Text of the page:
LONDON — Richemont shareholders have rejected activist Bluebell Capital Partners’ candidate for the board, voting instead for the company’s choice, Wendy Luhabe, during the annual general meeting in Geneva on Wednesday.
Although Richemont did not immediately disclose the number of votes each candidate received, the company said that Luhabe, a non-executive director, won by a “compelling majority.” Luhabe will now be the representative of Richemont’s “A” shareholders.
Richemont shares rose 0.5 percent to 105.95 Swiss francs in late afternoon trading, following the vote.
The “A” shares are publicly traded, while the “B” shares are owned by the family of Johann Rupert, Richemont’s founder and chairman. Bluebell had been pushing Richemont to appoint a representative of the “A” shareholders, and had wanted luxury veteran Francesco Trapani, the former CEO of Bulgari and LVMH Moët Hennessy Louis Vuitton executive, to step into the role.
Bluebell has a small minority stake in Richemont, and wants to work together with company’s management to put the focus exclusively on hard luxury, and for a wider group of shareholders to have a voice.
Bluebell has said it could help to bolster Richemont’s share value in the medium term.
Richemont added that Bluebell’s other proposals to amend its articles of incorporation “did not achieve majority approval and were rejected by ‘A’ and ‘B’ shareholders.”
The luxury giant, parent of brands including Cariter, IWC and Van Cleef & Arpels, said that all other matters on the agenda were approved by the shareholders, most by an overwhelming majority.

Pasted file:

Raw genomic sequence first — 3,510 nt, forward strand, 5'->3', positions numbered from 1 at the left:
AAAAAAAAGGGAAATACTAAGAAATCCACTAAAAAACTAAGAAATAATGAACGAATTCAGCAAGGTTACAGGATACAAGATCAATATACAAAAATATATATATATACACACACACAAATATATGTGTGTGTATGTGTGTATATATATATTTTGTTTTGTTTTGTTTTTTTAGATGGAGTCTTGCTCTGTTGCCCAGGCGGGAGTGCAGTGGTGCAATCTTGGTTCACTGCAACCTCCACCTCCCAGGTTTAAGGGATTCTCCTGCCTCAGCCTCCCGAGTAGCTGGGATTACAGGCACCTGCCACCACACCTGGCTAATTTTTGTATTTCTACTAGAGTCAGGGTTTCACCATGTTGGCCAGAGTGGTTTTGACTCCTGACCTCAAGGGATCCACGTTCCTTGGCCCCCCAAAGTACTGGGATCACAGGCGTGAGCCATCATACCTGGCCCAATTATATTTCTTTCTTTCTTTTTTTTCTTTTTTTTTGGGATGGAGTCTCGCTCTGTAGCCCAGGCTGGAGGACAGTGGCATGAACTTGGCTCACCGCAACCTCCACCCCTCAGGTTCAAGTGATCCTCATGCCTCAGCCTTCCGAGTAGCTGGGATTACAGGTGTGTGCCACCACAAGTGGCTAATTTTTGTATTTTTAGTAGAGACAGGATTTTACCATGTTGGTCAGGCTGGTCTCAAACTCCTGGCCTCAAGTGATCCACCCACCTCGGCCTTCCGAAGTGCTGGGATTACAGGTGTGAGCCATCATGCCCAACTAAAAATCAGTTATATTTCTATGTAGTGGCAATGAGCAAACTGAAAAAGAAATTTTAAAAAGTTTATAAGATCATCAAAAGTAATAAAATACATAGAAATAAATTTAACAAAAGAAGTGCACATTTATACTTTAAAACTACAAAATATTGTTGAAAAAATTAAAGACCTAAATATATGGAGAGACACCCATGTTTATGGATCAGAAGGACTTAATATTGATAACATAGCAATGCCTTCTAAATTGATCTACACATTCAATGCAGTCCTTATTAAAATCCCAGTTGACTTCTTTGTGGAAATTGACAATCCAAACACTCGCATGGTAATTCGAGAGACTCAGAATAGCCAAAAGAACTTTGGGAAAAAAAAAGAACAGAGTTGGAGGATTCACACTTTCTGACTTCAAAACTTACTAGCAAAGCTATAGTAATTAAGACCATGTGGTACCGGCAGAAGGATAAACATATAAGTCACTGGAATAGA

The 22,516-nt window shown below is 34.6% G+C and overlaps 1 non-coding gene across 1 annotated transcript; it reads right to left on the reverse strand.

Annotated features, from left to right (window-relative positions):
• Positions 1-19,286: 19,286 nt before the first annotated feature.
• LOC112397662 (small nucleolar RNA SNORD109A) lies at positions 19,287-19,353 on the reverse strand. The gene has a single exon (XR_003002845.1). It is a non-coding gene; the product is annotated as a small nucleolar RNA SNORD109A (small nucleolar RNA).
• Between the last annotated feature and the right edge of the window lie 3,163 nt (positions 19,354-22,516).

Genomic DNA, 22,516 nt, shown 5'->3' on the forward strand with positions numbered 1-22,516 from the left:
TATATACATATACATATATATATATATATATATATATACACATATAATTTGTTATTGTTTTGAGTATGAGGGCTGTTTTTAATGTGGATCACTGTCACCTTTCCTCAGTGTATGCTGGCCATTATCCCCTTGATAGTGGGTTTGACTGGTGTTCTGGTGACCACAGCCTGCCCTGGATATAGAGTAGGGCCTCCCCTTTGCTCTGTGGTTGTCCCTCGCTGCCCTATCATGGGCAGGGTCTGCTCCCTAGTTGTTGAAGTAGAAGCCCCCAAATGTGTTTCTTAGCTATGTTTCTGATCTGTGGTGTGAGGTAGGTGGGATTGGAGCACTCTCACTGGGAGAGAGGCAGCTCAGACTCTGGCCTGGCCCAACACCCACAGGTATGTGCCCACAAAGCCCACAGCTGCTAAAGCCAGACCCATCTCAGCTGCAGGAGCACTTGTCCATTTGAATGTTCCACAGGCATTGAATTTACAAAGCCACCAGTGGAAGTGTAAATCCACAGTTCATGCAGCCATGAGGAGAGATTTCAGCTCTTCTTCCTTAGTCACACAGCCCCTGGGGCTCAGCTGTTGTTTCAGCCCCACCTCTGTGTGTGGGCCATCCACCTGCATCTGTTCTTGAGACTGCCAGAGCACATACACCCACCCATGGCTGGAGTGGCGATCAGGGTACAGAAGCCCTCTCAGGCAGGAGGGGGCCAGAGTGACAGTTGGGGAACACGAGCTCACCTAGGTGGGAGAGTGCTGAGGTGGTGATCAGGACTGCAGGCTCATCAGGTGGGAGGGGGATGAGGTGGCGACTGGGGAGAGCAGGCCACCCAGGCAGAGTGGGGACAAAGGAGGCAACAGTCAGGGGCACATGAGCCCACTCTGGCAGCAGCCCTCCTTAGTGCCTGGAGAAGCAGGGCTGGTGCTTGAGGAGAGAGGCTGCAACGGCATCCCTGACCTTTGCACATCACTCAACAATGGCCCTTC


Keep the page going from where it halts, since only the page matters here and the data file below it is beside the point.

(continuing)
Last month, Rupert had urged shareholders to vote in favor of Luhabe, and to reject all proposals for more minority shareholder representation at Richemont.
The proposal of Luhabe as the “A” representative dovetails with Richemont’s commitment to new, and higher, ESG and DEI standards.
Luhabe was elected to the Richemont board in 2020 and serves as a non-executive director and a member of the board’s nominations committee.
She has a long relationship with Richemont, and chaired Vendôme South Africa, Richemont’s subsidiary in the region, from 2001 to 2011.
Richemont has described her as a social entrepreneur and economic activist “with multiple honors for her pioneering contribution to the economic empowerment of women in South Africa.”
She is the founding chair of Women in Infrastructure Development and Energy, which focuses on the economic empowerment of women, and of Bridging the Gap, an organization that equips Black graduates with corporate skills.
She is also the founder of the Women Private Equity Fund, South Africa’s first private venture capital fund for women, and helped to start Women Investment Portfolio Holdings, which empowers women to become investors in the South African economy. Luhabe also created the Wendy Luhabe Foundation and established a scholarship at the University of Johannesburg.